With an introductory story called The Birthright which one has to assume will involve someone coming into their own, it features just that as Dan Mishkin, Gary Cohn and Ernie Colon introduce a young Amy Winston, all of thirteen on her birthday. Unbeknownst to Amy, she is going to be whisked away to a strange and fabulous world thanks to the gemstone she receives as a gift, an amethyst pendant that calls forth an ogre who kidnaps her for his master, Lord Opal. On the trip, something extraordinary happens as Amy seems to both grow larger and become older, something that bewilders her entirely. That aside, she now finds herself in incredible danger and just when it looks as if things are going to be a living hell, she is rescued by a creature called Granch and taken to a woman called Citrina of the House of Amethyst. What follows is a bit of action, Amy being told she is the Princess Amethyst, heir to the throne and that her parents are not her real parents, that she was in fact born on Gemworld and all of it adds up to be just too much for the young woman with the mind of a girl. All she wants is to go home and yet before that can happen, they find themselves under attack by Sardonyx and the forces of Lord Opal. Opal realizes that they need to capture the Princess before she can come into her power and yet, untrained or not, Amy manages to fend off those that gather outside their walls when Citrina falls. Mishkin and Cohn weave a very interesting origin tale, one that moves exceedingly fast as their heroine is essentially thrown into the middle of it all. Their decision to have her be a thirteen year old in one reality and a much older girl in the other is definitely intriguing and promises to have all sorts of room for character exploration and growth should they choose to explore that aspect of the story. The book manages to introduce all the main players as well, both good and bad and one cannot help but feel bad for both of her families as they must learn to share her with the other as time moves on. As for Amy herself, she has a lot to learn and a lot to think about and being strong is all she has room for. With some fantastic artwork from Colon and colourist Tom Ziuko bringing it all to life, the book is off to a very strong start.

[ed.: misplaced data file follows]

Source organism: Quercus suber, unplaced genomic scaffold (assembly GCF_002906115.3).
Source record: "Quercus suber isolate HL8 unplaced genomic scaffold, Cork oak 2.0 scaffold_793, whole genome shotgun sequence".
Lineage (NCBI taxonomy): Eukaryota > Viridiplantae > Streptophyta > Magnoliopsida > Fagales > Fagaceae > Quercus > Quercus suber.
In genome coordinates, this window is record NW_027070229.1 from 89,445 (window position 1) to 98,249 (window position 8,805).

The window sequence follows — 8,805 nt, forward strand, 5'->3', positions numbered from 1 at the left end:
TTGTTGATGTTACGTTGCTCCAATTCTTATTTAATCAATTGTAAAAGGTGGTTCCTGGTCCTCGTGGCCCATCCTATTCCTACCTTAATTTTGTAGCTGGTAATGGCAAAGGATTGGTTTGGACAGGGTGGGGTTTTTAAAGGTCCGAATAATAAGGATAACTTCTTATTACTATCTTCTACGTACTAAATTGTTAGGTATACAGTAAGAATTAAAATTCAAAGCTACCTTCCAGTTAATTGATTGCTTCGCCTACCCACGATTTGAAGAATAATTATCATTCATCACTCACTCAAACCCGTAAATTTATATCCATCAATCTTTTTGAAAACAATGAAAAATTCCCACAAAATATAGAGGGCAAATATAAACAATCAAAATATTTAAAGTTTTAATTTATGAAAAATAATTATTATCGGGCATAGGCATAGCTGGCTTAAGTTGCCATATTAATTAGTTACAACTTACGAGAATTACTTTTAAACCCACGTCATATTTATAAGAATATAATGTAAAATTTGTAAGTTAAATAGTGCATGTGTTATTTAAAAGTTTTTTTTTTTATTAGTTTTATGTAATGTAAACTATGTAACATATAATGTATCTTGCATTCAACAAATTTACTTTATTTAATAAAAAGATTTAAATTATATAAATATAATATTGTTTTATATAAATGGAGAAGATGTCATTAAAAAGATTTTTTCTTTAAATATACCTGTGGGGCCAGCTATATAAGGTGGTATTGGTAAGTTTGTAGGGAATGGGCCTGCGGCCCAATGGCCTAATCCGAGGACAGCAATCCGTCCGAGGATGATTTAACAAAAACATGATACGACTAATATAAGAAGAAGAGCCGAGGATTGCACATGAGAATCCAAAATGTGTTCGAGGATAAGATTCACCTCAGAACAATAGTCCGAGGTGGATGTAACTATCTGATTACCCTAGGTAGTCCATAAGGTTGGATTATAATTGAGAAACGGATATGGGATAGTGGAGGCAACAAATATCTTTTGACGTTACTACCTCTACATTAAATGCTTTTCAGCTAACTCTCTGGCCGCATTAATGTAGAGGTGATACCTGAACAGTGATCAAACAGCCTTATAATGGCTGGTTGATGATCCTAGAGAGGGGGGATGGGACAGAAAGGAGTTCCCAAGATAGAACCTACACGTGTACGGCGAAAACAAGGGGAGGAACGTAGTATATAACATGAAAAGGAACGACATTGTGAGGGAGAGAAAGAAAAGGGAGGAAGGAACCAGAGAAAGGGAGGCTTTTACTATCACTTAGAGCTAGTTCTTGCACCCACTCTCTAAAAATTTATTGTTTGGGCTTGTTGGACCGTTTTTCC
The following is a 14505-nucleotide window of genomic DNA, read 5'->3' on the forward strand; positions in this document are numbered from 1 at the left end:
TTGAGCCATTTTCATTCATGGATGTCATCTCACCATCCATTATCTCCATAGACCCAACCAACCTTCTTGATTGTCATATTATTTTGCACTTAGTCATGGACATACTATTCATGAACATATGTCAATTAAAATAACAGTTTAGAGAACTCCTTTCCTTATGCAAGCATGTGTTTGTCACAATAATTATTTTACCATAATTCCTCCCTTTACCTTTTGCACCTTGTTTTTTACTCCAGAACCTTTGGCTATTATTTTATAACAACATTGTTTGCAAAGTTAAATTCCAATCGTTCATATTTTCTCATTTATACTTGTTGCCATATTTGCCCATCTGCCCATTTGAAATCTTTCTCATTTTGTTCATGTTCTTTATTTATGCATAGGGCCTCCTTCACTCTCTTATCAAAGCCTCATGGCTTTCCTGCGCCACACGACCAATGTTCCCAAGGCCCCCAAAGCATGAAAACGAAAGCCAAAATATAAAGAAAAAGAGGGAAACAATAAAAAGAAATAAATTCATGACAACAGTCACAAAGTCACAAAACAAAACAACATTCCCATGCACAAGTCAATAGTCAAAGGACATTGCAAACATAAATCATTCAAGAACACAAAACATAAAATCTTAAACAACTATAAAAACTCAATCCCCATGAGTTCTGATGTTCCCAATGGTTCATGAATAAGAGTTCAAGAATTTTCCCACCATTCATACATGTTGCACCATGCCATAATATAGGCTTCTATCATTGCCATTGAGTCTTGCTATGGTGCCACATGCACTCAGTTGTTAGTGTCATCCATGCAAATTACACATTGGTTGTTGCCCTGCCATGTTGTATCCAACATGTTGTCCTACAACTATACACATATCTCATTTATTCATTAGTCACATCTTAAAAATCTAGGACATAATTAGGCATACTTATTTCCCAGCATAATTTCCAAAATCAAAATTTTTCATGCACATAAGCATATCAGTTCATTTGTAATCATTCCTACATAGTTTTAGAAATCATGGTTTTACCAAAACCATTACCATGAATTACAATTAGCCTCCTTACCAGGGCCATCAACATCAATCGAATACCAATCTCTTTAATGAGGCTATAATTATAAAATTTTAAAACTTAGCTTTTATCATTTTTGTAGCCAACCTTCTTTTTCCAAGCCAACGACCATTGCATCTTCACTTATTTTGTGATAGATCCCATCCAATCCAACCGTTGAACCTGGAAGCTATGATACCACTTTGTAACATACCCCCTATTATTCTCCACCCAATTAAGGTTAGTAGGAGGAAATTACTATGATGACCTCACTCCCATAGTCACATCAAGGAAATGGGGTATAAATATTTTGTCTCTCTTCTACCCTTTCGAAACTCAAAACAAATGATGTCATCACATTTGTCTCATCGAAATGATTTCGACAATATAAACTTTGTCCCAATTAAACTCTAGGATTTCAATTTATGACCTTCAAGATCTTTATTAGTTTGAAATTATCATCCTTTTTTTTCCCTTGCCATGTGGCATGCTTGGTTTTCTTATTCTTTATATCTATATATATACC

4 out of 5